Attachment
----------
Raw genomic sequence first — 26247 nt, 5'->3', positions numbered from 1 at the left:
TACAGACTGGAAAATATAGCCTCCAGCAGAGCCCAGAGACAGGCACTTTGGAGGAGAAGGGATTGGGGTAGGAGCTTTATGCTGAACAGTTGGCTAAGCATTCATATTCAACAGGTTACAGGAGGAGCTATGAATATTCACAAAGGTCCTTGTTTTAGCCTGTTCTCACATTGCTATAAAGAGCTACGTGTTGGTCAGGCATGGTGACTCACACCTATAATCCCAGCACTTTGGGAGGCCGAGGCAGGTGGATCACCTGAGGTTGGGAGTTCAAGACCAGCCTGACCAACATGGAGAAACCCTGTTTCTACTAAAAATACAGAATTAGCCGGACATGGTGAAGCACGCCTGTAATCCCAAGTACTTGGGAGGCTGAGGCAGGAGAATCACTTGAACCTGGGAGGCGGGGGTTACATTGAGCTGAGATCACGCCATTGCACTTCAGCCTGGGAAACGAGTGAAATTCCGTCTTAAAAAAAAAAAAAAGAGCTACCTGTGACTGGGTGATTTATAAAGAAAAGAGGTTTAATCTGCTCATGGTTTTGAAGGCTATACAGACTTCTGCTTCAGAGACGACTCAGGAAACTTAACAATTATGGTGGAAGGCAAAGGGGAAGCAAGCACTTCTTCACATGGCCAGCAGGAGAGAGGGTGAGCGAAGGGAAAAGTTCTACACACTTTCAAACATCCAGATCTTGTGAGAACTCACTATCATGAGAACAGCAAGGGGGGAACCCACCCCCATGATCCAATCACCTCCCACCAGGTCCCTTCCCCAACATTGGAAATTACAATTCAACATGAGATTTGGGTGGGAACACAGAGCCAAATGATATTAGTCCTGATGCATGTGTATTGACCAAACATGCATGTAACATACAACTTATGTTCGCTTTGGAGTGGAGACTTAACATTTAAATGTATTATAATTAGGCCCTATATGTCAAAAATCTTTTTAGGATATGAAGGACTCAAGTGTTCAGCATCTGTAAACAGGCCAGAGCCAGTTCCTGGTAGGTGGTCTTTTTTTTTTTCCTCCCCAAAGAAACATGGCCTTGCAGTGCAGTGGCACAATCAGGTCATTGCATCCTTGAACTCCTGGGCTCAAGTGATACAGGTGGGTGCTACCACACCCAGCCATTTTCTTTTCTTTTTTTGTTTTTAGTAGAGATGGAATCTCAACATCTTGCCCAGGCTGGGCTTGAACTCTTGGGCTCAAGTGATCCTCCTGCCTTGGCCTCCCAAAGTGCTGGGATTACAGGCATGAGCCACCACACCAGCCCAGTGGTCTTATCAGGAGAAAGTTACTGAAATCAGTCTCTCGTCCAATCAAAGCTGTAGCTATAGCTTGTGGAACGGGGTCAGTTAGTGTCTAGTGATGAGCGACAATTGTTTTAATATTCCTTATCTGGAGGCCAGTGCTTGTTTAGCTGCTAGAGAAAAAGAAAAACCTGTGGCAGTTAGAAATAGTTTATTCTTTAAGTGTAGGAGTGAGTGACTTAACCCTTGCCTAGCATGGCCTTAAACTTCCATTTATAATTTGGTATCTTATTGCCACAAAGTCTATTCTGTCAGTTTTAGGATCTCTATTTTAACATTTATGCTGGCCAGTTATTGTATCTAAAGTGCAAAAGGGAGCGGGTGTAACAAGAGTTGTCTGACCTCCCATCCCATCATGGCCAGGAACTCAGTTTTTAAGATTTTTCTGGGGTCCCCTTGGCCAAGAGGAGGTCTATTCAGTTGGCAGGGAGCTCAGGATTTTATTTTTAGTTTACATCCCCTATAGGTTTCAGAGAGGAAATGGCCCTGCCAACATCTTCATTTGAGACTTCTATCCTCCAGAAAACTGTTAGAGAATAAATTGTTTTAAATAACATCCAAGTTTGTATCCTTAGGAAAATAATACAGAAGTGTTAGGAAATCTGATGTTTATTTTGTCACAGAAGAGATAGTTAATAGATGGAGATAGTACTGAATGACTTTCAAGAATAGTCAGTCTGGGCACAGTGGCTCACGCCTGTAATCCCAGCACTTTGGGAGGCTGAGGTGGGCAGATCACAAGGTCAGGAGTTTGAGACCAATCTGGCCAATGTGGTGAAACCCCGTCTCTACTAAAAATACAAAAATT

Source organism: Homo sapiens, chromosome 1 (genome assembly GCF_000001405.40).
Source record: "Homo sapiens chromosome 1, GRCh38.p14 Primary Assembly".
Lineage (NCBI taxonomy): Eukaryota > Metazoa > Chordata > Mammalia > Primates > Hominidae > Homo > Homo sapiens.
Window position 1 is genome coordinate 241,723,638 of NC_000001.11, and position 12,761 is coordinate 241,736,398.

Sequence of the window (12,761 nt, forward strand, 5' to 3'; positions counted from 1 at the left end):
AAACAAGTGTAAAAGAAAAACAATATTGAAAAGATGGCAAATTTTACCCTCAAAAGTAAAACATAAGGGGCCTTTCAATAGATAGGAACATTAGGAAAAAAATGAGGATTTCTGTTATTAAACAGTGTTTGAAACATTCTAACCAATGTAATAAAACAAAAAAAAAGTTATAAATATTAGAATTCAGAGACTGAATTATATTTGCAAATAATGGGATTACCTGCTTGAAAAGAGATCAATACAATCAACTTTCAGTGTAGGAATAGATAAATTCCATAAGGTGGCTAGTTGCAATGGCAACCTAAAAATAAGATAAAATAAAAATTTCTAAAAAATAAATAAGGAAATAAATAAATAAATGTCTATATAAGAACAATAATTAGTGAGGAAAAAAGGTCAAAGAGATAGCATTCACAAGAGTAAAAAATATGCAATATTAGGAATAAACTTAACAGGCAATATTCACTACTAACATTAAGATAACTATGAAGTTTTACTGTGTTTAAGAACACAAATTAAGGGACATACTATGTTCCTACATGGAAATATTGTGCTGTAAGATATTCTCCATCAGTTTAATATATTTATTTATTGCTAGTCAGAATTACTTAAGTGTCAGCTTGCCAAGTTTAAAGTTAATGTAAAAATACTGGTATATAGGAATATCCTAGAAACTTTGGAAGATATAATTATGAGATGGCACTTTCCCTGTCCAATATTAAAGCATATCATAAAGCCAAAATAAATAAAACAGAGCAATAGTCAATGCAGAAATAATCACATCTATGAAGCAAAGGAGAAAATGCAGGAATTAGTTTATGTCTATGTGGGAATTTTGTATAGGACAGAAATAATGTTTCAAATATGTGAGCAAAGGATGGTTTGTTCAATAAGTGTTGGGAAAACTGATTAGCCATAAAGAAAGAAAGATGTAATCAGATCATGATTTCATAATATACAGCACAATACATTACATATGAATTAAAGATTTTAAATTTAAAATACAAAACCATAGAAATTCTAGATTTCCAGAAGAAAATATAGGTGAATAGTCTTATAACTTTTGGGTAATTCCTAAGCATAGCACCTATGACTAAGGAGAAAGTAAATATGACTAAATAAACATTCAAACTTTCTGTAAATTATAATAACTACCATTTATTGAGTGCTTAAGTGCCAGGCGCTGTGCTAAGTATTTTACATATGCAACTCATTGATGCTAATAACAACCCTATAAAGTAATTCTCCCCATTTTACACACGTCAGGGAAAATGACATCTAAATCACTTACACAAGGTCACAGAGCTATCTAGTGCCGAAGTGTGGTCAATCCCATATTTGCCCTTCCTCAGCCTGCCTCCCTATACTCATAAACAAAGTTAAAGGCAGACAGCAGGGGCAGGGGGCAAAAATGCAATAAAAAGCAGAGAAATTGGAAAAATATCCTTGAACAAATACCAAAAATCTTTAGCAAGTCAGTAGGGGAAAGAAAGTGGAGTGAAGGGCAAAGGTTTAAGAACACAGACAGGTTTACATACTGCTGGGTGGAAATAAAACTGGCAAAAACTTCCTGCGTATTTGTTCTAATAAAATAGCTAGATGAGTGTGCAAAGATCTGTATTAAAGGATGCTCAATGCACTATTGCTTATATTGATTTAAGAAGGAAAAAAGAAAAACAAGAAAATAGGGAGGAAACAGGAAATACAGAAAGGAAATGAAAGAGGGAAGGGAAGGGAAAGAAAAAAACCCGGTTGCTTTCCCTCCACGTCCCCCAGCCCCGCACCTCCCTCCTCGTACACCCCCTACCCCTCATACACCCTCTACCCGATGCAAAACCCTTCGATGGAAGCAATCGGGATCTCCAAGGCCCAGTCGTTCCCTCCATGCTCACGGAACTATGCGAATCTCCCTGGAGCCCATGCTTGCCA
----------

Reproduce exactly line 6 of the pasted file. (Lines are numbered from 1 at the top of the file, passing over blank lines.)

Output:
Window position 1 is genome coordinate 241,723,638 of NC_000001.11, and position 12,761 is coordinate 241,736,398.